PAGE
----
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Seguridad Corporativa y Protección del Patrimonio.

Revista de Prensa: Artículos

jueves, 24 de mayo de 2018

Emergency Preparedness in Schools Means Designation, Not Delegation

Joey Melvin
Detective School Resource Officer at Georgetown Police Department

Ask any parent and ask which is more important to them, their child's education or safety, and the answer will most certainly be the latter.

Understanding this focus, the job of being responsible for emergency planning in schools brings with it great responsibility and certainly in present day, great liability as well. Safety in our educational settings require comprehensive tactics in myriad areas, which unfortunately, are commonly delegated to school officials or staff in the form of a additional responsibility on a plate already overflowing.

To help focus on comprehensive processes, the emergency preparedness cycle is incorporated in four phases; Mitigation, Preparedness, Response, and Recovery. To be effective in crisis mitigation, all of these phases of a emergency requires tremendous attention by way of staff/student training, drills/exercises, structure and threat assessments, expenditures, etc. Recognizing this, to prepare for any emergency in schools which house hundreds and sometimes thousands of people, the process deserves full time attention by someone with administrative authority.

The responsibility for emergency preparedness in schools is too often delegated to a variety of positions such as Director of Transportation, Student Service Staff, Principals, to name just a few. A wide variety of positions with an even wider range of responsibility, authority, training and little available time to accept and effectively carry out the program. Lack of focus, training and time can make for ineffective and unprepared organizational response. As a result, preparing for emergencies in educational institutions should not continue to be a merely a portion of a employee’s duties and deserves to be a dedicated and sole commitment.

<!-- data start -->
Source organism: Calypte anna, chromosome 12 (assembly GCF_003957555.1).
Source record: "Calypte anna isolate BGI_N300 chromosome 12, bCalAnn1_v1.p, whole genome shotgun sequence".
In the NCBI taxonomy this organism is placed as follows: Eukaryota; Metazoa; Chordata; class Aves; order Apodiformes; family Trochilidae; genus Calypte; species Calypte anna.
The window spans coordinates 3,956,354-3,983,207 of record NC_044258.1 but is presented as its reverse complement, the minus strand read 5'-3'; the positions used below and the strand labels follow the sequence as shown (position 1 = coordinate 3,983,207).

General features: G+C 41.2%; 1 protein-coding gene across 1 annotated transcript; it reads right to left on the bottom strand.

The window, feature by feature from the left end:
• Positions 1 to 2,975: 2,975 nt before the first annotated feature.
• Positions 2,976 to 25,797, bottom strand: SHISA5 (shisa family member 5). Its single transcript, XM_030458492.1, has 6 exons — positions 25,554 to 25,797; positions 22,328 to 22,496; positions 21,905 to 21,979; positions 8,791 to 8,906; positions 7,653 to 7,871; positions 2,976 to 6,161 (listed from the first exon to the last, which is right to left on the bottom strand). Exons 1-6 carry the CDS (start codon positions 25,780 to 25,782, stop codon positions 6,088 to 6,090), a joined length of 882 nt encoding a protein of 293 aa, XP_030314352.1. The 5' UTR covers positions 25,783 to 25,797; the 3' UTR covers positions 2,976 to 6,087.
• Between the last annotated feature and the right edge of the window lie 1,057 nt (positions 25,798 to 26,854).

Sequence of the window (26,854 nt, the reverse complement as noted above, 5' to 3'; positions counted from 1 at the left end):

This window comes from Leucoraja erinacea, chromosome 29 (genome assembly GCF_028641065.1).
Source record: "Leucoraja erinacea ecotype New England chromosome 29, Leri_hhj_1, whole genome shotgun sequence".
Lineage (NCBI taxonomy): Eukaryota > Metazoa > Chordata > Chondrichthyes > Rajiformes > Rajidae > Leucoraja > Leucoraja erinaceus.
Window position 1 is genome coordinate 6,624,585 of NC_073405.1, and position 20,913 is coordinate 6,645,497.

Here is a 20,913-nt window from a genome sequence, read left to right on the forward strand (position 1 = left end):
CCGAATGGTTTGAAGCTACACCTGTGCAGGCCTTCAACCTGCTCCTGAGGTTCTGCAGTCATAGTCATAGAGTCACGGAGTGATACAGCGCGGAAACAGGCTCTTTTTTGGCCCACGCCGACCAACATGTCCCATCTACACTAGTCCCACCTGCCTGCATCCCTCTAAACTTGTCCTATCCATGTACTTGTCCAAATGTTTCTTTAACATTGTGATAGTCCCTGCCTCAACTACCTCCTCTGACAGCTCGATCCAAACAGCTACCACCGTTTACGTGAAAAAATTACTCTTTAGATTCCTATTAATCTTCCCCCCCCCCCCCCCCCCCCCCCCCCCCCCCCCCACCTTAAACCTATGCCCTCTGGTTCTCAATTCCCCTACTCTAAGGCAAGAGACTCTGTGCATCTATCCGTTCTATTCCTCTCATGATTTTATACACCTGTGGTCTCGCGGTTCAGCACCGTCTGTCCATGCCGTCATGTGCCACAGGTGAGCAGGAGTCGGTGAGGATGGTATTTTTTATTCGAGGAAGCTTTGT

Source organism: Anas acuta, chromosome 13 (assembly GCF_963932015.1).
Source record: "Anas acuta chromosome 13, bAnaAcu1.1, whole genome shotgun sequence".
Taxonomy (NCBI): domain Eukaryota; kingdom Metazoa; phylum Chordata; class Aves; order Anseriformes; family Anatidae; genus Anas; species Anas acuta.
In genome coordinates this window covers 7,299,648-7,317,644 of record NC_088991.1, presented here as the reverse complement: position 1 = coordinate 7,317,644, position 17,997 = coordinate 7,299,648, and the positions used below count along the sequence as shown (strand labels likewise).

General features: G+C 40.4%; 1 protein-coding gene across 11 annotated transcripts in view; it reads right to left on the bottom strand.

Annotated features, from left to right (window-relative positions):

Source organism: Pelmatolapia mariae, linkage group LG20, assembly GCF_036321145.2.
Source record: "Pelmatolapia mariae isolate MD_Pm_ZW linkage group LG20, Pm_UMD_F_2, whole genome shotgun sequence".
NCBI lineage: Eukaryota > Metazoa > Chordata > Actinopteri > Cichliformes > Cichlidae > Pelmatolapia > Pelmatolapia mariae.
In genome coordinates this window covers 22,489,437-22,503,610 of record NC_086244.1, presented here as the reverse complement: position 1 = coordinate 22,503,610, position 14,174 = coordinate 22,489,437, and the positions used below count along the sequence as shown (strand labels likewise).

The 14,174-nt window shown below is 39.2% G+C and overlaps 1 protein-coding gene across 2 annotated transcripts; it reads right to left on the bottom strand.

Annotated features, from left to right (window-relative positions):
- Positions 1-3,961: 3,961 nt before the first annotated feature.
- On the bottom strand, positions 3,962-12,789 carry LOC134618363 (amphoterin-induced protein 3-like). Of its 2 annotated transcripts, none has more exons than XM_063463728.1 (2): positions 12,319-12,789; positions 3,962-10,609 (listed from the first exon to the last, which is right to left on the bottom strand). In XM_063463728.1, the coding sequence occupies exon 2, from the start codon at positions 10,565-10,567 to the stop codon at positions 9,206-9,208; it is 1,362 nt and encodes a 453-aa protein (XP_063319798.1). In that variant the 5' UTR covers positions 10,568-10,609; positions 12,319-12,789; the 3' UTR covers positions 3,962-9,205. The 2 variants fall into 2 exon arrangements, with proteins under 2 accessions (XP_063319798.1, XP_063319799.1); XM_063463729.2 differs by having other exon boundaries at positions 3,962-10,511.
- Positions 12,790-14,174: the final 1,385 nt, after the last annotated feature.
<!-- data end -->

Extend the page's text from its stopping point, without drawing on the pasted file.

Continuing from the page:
Inadequate resource assignments exist for Emergency planning positions in many schools because for many, the act of simply completing checklists to reach compliance with a State law or agency regulation is what they see as an appropriate safety program. School administrators must ask themselves a series of questions. Beyond the monthly mandated fire drills, institutions should ask, has someone recently reviewed and updated emergency procedures? Have revised emergency procedures been shared with staff? Have staff and students been surveyed? Has anyone analyzed the safety surveys and noted areas of concern? Have we discussed past incidents to identify potential improvement? Checklists are a tool, and as such have their place, but in no way are they a stand alone solution for a comprehensive safety plan on a campus.

School Districts should demonstrate their overall commitment to the safety of their staff, students, and visitors, by creating Director of Safety and Emergency Management positions. The evolution of emergency management best practices is constant and ongoing and schools must establish dedicated leadership roles to facilitate a safe learning environment. Tomorrow could be a day too late.

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